The chef says he's trying to re-instill the idea that Waikiki hotels offer great meals with innovative ideas.

“;There doesn't have to be a special occasion to come out to Waikiki anymore. You can come simply to have a nice meal.”;

WHILE RESTAURANT WEEK offers many opportunities to try the fare of Honolulu's upscale venues, the event also includes eateries that are familiar favorites.

At Wailana Coffee House, the event special is the Jamboree Breakfast, priced at $5.75. That includes all-you-can-eat pancakes, two eggs and two pieces of bacon.

“;It's our most popular special,”; says owner Kenton Tom. “;We average 250 a day.”;

The pancakes are quite a draw. Customers can have them in different flavors: banana, blueberry, macadamia nut or coconut.

Tom says Wailana participated last year with the same breakfast and easily sold the full amount of plates they committed to.

“;This makes everyone feel good,”; he says. “;It's not like it's a competition; we're all working together for a good cause.”;

That spirit of giving, coupled with the food-centric culture of the islands, makes Restaurant Week especially suited for Hawaii, Loo says.

Nonaka agrees, saying the event supports endeavors to sustain our international culinary standing.

“;Fifteen years ago the development of Hawaii Regional Cuisine gave us the bragging rights to say we can match up to any major city,”; he says. “;We've got weather, we've got surf and we've got food. We can perpetuate that by providing the best resources.

“;This is a win-win opportunity. It makes a good circle because in the end it benefits education, which provides a work force for the future that is better qualified.”;



Visit www.restaurantweekhawaii.com and click on “;Participating Restaurants”; to see the special menu of the restaurant of your choice.

» 12th Ave Grill, dinner $30
» 3660 on the Rise, dinner $40
» Aloha Salads, lunch $10
» Assaggio Restaurants, lunch $20, dinner $30
» Azure Restaurant @ the Royal Hawaiian, dinner $40
» Big City Diner Restaurants, lunch $10, dinner $20
» BluWater Grill, lunch $20, dinner $30
» Chai's Island Bistro, lunch $30, dinner $40
» Chibo, special menu
» d.k Steak House, dinner $30
» Diamond Head Market and Grill, lunch $10
» Doraku Sushi, dinner $20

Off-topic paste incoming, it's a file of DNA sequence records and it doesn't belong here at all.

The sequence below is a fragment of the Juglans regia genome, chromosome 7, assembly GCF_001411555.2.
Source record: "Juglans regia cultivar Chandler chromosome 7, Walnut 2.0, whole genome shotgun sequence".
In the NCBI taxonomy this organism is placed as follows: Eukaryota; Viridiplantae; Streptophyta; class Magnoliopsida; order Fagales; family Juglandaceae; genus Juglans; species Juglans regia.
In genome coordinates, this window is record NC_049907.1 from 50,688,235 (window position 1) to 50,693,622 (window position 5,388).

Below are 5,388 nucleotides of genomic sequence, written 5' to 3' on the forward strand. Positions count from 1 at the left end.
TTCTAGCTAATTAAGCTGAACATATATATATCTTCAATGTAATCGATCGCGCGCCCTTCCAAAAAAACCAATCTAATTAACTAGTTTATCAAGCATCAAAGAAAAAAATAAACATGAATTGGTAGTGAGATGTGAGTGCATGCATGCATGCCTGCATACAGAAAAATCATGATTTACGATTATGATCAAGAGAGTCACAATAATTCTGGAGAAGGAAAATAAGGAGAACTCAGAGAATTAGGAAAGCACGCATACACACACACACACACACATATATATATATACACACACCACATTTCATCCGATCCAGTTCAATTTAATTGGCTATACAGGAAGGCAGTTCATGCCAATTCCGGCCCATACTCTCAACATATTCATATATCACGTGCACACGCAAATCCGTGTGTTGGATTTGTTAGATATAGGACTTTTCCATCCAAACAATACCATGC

» EAT Catering & Cafe, lunch $10
» Ezogiku, special menu
» Farrell's Hawaii, special menu
» Formaggio Grill, lunch $20, dinner $30
» Good to Grill, special menu
» Gyotaku Japanese Restaurants, dinner $30
» Hank's Haute Dogs, lunch $10
» Hiroshi Eurasion Tapas, dinner $30
» House Without a Key at Halekulani, lunch $20, dinner $30
» Hula Grill Hawaii, dinner $30
» Hy's Steak House, dinner $40
» J.J. Dolan's, special menu
» Jimmy Buffett's at the Beachcomber, special menu
» JJ French Pastry & Bistro, special menu
» Ka Ikena Restaurant, Kapiolani Community College, lunch $20, dinner $30
» Kai Market @ the Sheraton Waikiki, special menu
» Kenny's Hawaiian Barbecue, special menu
» Kua Aina Sandwich, special menu
» L&L Hawaiian Barbecue / L&L Drive-Inn, special menu
» Le Bistro, dinner $40
» Le Guignol, dinner $40
» Marians Catering, special menu
» Maui Taco, special menu
» Nobu Waikiki, special menu
» OLA at Turtle Bay Resort, lunch $20, dinner $30
» Ono Cheese Steak, special menu
» Orchids at Halekulani, lunch $30, dinner $40
» Paina Cafe, lunch $10
» PF Chang's, special menu
» Pikake Terrace @ the Sheraton Princess Kaiulani, special menu
» Plumeria Beach House / the Kahala Resort & Hotel, lunch $30, dinner $40
» Popeyes Hawaii, lunch $10, dinner $20
» Prince Court Restaurant—Hawaii Prince Hotel Waikiki, special menu
» Restaurant Suntory, special menu
» Romano's Macaroni Grill, lunch $20, dinner $30
» Roy's, dinner $40
» Ruth's Chris Steak House Hawaii, dinner $40
» Sansei Seafood Restaurant & Sushi Bar, Waikiki, special menu
» Senor Frog's Honolulu, special menu
» Sizzler Restaurants / GoKo Restaurants Enterprises, lunch $10, dinner $20
» Stage Restaurant, lunch $30, dinner $40
» The Alley Restaurant @ Aiea Bowl, lunch $10, dinner $20
» The Beachhouse @ the Moana Surfrider by Westin, dinner $40
» The Pearl, Leeward Community College, lunch $20
» The Pineapple Room, dinner $40
» Tiki's Grill & Bar, dinner $30
» Twist at Hanohano @ the Sheraton Waikiki, dinner $40
» Vino Italian Tapas and Wine Bar, dinner $30
» Wailana Coffee House, LLC, special menu
» Wolfgang's Steakhouse, special menu
» Yanagi Sushi, special menu